Zimbabwe Centre for Equal Opportunities (ZCEO) president Paddington Japa Japa has urged lawmakers to ensure that the Mines and Minerals Amendment law deals with insecurity in the mining sector that has been caused by machete gangs.
Machete gangs also known as Mashurungwi are a local insurgent group causing terror in mining communities.
The gangs have been accused of carrying out attacks in the rural neighborhoods, where they rob, kill, and maim people for mining claims and gold ore.
According to a report from Zimbabwe Peace Project (ZPP) 105 people were killed and many others injured by machete gangs from August to November 2019.
Although the police subsequently arrested some members of the machete gangs in 2020 which led to a decrease in terror activities the menace continues in mining areas.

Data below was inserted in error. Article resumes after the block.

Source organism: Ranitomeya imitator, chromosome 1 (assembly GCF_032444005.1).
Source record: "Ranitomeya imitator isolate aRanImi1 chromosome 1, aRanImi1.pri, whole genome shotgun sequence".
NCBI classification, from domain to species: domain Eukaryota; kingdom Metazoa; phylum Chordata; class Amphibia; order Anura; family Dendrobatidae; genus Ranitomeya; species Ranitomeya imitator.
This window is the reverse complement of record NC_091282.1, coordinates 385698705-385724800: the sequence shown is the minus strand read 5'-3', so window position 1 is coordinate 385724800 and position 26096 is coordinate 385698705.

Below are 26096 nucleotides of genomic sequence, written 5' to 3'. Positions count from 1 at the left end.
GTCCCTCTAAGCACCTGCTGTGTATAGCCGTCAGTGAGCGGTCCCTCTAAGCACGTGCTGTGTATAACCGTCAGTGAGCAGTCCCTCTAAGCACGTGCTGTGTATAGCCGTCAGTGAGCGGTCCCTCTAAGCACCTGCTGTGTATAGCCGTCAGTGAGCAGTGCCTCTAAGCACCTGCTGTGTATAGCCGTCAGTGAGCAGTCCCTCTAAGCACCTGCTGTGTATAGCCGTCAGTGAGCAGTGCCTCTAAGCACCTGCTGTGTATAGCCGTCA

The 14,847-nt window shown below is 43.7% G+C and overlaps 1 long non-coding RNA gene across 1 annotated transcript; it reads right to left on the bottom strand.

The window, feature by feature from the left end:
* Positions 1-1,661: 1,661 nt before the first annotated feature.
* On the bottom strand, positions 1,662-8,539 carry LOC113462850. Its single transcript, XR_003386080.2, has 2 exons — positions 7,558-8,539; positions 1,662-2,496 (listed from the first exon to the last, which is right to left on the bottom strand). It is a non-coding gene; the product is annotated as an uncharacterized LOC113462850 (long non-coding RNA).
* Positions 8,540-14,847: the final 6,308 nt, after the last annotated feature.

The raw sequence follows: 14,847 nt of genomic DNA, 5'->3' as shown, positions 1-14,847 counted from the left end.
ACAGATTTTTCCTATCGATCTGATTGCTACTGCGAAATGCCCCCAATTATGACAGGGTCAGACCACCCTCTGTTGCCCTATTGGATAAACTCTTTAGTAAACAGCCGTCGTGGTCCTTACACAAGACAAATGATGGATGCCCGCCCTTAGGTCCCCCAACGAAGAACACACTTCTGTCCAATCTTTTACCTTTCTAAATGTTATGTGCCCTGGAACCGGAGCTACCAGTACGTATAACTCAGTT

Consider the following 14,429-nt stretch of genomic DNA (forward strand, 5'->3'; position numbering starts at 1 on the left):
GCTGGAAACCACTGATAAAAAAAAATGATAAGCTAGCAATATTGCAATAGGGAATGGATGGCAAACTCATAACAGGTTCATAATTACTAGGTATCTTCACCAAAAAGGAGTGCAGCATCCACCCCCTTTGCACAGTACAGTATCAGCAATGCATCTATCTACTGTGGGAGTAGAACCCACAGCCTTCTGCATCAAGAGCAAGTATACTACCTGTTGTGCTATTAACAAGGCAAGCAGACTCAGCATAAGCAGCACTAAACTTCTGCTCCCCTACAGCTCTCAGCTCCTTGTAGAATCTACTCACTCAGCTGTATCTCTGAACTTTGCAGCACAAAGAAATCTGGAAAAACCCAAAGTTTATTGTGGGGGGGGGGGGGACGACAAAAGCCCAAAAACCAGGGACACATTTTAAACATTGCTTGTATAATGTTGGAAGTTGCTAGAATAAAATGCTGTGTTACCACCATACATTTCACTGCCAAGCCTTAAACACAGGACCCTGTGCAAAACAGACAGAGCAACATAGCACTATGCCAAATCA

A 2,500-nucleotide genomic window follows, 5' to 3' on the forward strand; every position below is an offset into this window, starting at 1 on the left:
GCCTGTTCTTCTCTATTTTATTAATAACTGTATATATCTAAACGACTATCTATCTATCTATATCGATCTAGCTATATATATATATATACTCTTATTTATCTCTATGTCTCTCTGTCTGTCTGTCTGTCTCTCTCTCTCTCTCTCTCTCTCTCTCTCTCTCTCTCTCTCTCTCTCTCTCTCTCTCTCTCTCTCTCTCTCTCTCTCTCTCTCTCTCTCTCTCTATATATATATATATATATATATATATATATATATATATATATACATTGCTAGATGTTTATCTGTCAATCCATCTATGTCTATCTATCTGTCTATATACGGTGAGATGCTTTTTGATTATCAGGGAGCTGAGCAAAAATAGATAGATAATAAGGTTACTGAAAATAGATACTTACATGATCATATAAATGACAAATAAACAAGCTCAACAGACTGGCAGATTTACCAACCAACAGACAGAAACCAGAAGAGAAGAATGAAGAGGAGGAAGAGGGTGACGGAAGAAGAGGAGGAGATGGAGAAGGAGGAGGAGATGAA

Civil Society Organizations (CSOs) have warned that if the issue of machete gangs is not dealt with decisively then the mining sector may not meet the US$12 billion industry envisaged by the minister of finance.
Machete gangs cause insecurity
Speaking during a Mines and Minerals Amendment Bill public hearing held last week Japa Japa bemoaned the insecurity caused by the machete gangs and suggested that the new law should address the issue.
“In the mining sector there is no security, the issue of the machete gangs, this must be a priority.
“We have seen people being killed in the Midlands by machete gangs and some war loads in Midland declaring that the mining sector is a no go area.
“Therefore, I am proposing a committee with some members of parliament who are going to work with the police and army to deal with the issue of machete gangs,” he said.
The parliamentary committee on Mines and Mining Development held six public hearings across the country in a bid to solicit views from the public in regard to the Mines and Minerals Bill that was gazetted in February 2023.